By Richard Sale
Major U.S. oil companies already facing increasingly sophisticated cyber attacks by China have also been infected by the Stuxnet virus that has attacked computers in countries from Germany, Indonesia to Kazakhstan, U.S. intelligence sources said.

Victims of the Stuxnet virus, intelligence sources said, include Baker Hughes, ConocoPhillips, Marathon, and Chevron, which last week was the first of the group to declare it had been attacked by the virus.

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In a Wall Street Journal story late last week, Chevron, the billion dollar oil company based in California, confirmed its computer systems were infected with Stuxnet, a virus developed by the U.S. and Israel to strike Iranian nuclear facilities at Natanz.

Chevron spokesman Morgan Crinklaw was quoted by The Wall Street Journal as saying the company was protected from major damage to its network, adding the company made “every effort to protect our data systems from those types of threats.”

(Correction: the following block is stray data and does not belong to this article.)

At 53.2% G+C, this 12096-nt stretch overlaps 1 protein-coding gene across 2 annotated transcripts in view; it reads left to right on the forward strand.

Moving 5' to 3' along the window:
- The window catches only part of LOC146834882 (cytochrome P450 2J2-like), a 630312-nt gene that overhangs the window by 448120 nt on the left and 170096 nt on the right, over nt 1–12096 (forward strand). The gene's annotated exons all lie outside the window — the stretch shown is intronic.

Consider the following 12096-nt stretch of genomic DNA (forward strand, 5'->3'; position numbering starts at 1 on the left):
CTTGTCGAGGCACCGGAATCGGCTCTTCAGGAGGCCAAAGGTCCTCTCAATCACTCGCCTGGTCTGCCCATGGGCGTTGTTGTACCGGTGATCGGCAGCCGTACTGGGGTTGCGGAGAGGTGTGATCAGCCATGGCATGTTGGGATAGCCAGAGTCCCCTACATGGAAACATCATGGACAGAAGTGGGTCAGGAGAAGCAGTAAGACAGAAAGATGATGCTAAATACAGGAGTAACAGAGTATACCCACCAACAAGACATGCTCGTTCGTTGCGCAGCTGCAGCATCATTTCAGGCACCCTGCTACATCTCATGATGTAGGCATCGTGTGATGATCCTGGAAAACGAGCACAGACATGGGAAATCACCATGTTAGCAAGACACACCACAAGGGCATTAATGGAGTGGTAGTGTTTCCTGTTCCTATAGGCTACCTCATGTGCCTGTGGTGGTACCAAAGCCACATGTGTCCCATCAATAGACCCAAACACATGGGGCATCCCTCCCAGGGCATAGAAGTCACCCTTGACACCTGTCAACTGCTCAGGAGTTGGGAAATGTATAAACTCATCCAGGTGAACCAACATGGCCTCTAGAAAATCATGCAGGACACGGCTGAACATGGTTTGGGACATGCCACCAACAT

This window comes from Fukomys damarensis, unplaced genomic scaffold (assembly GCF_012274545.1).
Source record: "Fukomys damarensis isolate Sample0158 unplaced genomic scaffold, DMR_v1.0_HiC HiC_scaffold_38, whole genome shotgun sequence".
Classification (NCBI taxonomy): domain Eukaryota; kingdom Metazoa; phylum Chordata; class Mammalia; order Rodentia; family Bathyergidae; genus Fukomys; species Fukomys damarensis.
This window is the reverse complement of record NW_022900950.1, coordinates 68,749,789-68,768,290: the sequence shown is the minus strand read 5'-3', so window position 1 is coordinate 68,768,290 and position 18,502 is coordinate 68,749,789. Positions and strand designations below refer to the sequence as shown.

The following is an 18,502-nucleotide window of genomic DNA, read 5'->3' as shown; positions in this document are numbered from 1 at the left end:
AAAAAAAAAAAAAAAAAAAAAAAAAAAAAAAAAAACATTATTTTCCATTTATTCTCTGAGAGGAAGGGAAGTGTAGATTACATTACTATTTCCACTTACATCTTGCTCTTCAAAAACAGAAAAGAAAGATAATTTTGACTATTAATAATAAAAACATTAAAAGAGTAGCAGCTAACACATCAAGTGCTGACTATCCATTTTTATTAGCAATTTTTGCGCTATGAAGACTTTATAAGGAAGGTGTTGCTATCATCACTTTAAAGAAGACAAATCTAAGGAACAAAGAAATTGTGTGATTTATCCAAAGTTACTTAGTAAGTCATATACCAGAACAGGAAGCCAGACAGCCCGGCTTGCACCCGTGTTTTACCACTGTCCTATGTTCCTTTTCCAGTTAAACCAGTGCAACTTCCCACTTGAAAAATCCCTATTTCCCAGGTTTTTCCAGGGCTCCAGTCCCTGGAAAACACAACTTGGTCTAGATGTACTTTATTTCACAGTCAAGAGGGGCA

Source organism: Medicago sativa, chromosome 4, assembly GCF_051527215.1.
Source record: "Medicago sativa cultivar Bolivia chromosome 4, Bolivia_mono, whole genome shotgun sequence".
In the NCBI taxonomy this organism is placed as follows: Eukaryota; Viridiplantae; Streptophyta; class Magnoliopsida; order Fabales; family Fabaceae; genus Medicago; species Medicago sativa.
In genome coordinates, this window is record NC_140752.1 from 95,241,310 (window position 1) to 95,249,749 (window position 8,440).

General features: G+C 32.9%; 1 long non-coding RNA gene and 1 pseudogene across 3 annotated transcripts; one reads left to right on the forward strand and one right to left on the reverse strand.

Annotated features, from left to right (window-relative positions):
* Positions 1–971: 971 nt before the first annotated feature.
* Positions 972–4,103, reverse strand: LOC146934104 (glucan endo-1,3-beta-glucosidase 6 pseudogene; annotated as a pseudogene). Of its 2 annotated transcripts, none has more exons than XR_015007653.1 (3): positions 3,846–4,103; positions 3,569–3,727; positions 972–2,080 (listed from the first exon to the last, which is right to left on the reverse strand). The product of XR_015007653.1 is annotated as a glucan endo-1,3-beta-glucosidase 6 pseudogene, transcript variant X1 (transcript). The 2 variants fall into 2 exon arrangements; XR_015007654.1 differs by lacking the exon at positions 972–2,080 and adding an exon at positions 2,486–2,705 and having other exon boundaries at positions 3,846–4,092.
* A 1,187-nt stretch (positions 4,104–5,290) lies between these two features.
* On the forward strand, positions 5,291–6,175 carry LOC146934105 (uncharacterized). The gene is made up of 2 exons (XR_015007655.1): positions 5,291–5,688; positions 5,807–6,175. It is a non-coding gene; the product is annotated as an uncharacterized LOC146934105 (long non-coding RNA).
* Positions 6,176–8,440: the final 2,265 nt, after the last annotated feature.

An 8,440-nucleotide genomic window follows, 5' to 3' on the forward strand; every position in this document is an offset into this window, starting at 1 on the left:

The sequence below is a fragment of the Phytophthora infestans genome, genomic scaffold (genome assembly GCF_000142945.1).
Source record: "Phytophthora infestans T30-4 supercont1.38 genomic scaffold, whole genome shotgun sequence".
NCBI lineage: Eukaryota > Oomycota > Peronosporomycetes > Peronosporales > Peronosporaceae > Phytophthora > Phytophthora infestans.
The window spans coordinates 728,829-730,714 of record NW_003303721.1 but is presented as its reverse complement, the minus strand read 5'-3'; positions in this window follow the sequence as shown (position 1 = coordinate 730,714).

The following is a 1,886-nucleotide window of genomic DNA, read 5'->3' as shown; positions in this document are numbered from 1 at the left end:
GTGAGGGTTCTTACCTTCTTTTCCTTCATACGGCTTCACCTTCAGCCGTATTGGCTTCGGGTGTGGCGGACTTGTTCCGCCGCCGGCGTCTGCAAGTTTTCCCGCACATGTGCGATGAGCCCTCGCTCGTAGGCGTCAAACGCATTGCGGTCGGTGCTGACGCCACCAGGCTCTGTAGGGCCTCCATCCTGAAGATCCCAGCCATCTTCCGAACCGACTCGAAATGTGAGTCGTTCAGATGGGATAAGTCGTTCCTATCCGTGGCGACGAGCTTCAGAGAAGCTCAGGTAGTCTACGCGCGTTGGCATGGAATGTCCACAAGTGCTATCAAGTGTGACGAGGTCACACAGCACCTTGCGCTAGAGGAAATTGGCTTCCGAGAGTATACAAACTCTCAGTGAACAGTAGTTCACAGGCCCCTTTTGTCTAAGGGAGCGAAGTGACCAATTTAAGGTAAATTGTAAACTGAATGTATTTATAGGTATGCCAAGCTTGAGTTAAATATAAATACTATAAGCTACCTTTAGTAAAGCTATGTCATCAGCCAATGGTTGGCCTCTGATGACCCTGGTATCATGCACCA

Schneider Bold

According to U.S. officials, any industrial component is liable to be targeted by such sophisticated attacks. James Lewis, cyber expert at the Center for International and Strategic Studies (CSIS), said “thousands of places around the world were infected but only one was damaged,” the Iranian facility at Natanz.

Lewis said “Stuxnet is an interesting weapons design. You need to introduce the virus and then you need to trigger it. It only works against a specific configuration.” The first stage of the virus uses a “beacon” that performs surveillance of the target, mapping an electrical blueprint of Iran’s centrifuges, with the data sent back to the National Security Agency in Maryland. The second stage, a trigger, added a number of “zero-day exploits” that can cause physical damage. The virus was only configured for Iranian nuclear facilities. It wasn’t designed to spread, U.S. officials said.

But it did.